Internet over satellite for broadcast links

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SCREEN AFRICA EXCLUSIVE:

TV and radio broadcasters and production companies are continually pushing technical boundaries to allow for their creative needs. However, often outside broadcast productions find themselves well outside any fixed internet or mobile network coverage areas. In these cases, a satellite link is the only option for their contribution needs.

SNG is the most reliable mechanism for quick and temporary content delivery from anywhere to anywhere. Especially on big events, outside broadcast productions are, increasingly, demanding more facilities at their disposal. A typical OB requires bi-directional communications and a contribution circuit back to the broadcaster.

With the rise of social media, however, outside broadcast productions are now requiring internet and VoIP services at the remote location to supplement the production. This connectivity is normally provided using fixed-line operators or cellular (mobile phone) networks for audio comms and data services. In some locations these services are not easy to deliver or are not reliable, and often have a hefty price tag for a temporary service as once-off installation costs need to be paid for what would probably not take place at that location ever again or with any regularity. Having access to a reliable internet connection for emails, internet browsing and file transfers used to be a ‘nice to have’, but is now essential for OB operations. It is with this thought that Telemedia is now adding VSAT capability to our standard SNG fleet.

Not only can satellite be used to supplement data services at a remote production, it can also be used to provide the main contribution, without the use of a full SNG truck, by providing internet to the remote location. Simple data services could be utilised by radio and internet streaming contributions at affordable rates on an occasional-use basis. It can also be used to provide internet for the new and increasingly popular use of cellphone-bonded codec systems, such as LiveU.

These units make use of a combination of mobile networks, Wi-Fi networks and fixed-line Ethernet, which can now be provided by the VSAT connection. When the mobile or Wi-Fi network is no longer able to provide sufficient data throughput, the satellite internet connection takes over. The blending (or bonding) together of different connectivity methods is seamless and dynamic, as the system senses which is the best route for the data to travel over.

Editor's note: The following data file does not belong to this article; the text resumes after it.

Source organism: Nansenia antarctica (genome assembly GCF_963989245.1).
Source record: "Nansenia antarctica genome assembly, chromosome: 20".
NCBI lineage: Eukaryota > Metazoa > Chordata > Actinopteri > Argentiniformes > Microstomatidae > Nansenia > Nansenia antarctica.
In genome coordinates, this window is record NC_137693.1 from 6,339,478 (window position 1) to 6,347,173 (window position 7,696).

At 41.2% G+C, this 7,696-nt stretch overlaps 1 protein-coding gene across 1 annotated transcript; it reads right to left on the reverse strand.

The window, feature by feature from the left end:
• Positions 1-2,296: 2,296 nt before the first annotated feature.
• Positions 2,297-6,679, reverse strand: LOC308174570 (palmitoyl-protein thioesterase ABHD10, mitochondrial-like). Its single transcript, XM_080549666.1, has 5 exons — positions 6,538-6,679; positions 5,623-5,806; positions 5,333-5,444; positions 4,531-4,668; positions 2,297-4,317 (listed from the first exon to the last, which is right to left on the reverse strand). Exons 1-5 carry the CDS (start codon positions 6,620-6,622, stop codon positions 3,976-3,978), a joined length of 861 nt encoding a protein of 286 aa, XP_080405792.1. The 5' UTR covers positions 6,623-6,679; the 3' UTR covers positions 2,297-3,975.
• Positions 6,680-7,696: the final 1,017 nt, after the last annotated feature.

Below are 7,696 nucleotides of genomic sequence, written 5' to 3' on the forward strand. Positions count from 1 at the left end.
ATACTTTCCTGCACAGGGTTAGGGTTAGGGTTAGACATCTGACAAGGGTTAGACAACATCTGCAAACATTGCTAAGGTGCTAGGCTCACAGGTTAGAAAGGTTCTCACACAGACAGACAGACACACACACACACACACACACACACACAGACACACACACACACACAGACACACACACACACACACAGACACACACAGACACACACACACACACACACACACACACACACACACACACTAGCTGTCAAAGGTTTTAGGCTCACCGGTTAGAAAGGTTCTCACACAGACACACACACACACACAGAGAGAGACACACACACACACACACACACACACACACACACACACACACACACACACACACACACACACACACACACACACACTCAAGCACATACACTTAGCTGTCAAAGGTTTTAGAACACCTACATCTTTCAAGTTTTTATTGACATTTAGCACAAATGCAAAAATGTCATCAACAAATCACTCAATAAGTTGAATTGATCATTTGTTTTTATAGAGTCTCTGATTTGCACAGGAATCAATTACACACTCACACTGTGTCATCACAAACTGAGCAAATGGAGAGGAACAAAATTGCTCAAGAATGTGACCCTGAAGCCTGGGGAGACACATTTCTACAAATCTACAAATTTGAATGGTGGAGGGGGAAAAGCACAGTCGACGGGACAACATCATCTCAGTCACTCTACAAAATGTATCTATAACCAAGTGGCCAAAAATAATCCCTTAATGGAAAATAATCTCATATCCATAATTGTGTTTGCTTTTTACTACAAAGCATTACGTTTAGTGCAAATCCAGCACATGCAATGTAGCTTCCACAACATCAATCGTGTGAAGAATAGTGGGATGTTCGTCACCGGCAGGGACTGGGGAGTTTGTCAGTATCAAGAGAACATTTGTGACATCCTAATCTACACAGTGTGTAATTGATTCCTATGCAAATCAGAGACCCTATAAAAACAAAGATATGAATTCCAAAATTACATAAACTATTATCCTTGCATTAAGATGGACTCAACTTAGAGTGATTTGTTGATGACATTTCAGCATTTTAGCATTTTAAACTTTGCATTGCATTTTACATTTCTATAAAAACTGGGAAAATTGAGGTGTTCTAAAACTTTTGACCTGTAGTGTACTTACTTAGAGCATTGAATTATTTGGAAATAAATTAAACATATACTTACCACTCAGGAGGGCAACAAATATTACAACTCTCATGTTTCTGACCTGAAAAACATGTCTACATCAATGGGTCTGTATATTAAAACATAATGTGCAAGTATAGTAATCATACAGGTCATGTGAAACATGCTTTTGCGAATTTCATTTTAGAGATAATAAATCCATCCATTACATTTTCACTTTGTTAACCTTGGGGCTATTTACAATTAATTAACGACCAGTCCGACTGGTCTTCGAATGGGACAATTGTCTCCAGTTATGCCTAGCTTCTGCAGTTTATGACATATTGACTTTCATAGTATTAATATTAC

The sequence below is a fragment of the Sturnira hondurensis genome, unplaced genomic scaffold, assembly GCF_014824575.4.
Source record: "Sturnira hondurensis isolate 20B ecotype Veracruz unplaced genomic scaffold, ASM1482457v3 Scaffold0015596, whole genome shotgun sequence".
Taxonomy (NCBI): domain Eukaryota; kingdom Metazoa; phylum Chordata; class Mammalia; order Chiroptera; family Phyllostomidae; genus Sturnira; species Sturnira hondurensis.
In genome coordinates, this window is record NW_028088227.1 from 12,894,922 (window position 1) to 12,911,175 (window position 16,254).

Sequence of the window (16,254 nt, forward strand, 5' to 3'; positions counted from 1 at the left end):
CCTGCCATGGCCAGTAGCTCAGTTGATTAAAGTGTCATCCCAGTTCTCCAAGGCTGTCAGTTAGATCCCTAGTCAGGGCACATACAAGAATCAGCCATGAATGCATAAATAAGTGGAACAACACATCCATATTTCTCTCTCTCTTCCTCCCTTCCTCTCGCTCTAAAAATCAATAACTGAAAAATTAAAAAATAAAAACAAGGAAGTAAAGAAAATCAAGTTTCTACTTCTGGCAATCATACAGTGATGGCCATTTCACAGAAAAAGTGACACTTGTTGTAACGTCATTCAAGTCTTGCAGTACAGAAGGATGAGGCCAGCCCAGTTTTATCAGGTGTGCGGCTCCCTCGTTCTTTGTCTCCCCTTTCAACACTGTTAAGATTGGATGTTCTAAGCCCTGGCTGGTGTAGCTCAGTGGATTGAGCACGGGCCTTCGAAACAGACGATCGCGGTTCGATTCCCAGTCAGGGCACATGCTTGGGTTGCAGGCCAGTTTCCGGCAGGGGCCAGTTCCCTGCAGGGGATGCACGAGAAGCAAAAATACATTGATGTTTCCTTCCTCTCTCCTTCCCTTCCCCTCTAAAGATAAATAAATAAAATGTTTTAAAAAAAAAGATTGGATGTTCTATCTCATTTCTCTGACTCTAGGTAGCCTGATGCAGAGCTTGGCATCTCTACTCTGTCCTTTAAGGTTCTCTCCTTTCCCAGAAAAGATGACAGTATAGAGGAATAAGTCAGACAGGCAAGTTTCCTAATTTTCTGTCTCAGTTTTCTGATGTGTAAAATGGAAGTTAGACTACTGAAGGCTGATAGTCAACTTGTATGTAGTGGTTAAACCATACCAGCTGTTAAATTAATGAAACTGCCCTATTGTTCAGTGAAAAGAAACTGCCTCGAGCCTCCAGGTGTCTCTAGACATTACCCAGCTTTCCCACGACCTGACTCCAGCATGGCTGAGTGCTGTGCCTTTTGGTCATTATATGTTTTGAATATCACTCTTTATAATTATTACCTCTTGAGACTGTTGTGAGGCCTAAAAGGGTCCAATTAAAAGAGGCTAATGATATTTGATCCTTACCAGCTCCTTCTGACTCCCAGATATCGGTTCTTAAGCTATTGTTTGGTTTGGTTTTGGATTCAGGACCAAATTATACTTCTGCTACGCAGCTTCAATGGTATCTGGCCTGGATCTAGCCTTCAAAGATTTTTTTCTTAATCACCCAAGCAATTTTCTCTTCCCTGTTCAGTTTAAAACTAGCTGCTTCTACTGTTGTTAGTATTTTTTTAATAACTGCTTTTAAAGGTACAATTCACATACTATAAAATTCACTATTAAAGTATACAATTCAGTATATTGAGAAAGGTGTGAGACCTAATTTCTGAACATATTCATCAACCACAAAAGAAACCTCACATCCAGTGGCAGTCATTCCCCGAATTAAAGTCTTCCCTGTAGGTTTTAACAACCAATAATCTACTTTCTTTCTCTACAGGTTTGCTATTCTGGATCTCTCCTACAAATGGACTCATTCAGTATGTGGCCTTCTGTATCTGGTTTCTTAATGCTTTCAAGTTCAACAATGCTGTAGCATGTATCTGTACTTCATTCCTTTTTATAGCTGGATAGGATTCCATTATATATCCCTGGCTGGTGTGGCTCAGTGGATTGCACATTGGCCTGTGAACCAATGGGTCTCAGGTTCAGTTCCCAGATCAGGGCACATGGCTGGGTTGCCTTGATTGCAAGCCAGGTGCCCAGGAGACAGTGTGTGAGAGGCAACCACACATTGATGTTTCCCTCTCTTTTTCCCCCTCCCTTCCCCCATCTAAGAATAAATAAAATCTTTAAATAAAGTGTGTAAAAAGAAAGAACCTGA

Most VSAT networks use a hub-spoke topology, whereby the remote terminal is received by a single “hub” system, which in turn transmits to all of the remote terminals (the “spokes”) individually. The bulk of the infrastructure cost is at the central hub site, where most of the radio frequency (RF) and network processing takes place.  The cost of a remote terminal comes in at a fraction of the cost of an SNG, making it more affordable for internet streaming and radio services.

For many productions, the use of satellite and SNG trucks is expensive. The advantage of VSAT is that it can be easily relocated and the same service can be provided at the new location, thereby providing the same service at any location. Depending on the demands of the production’s data requirements, the same service can even be shared amongst multiple venues.

At the end of the day, this ability to re-use the same service on an occasional-use basis will make satellite affordable and more reliable for the broadcaster. In the past, a very high premium was paid for a guaranteed connection, with service-level agreement (SLA) and/or quality of service (QoS) issues to be brokered. For mission-critical broadcasts to OTT platforms, the production company cannot afford a ‘best effort’ connection. Critical productions would not accept any downtime or sub-standard performance due to third-party providers that are unable to provide fault reports or real-time analysis of the OB links.

Uptime and guaranteed QoS is therefore crucial for broadcast links. It was for these reasons that Telemedia took the decision at the beginning of 2019 to invest in our own VSAT Hub to offer VSAT services to the broadcast industry. Based at our Rivonia Teleport, we have the fibre infrastructure to offer internet or dedicated network connections to customers. Telemedia chose the Newtec Dialog Platform, based on their product offerings and pricing options and international track record. As a telecommunications and broadcast industry service provider, Telemedia has the flexibility to tailor any customer requirements into an affordable solution that is guaranteed to work.

Satellites will be around for the foreseeable future, until fixed-line telco operators can offer guaranteed connectivity solutions. While this is taking place, a client’s occasional-use needs are served by satellite links, particularly covering every region of rural Africa. Telemedia’s market research has indicated that the broadcast industry is looking for a satellite-based internet connection that is reliable, easy-to-use and affordable, and operated by an experienced broadcast industry service provider that understands their needs. Telemedia’s new product offering will enable existing customers to explore new production opportunities and offer new customers, especially radio and streaming providers, an opportunity to go live anywhere, any time.

Written by Andy Louis, CTO, Telemedia (Pty) Ltd.

 

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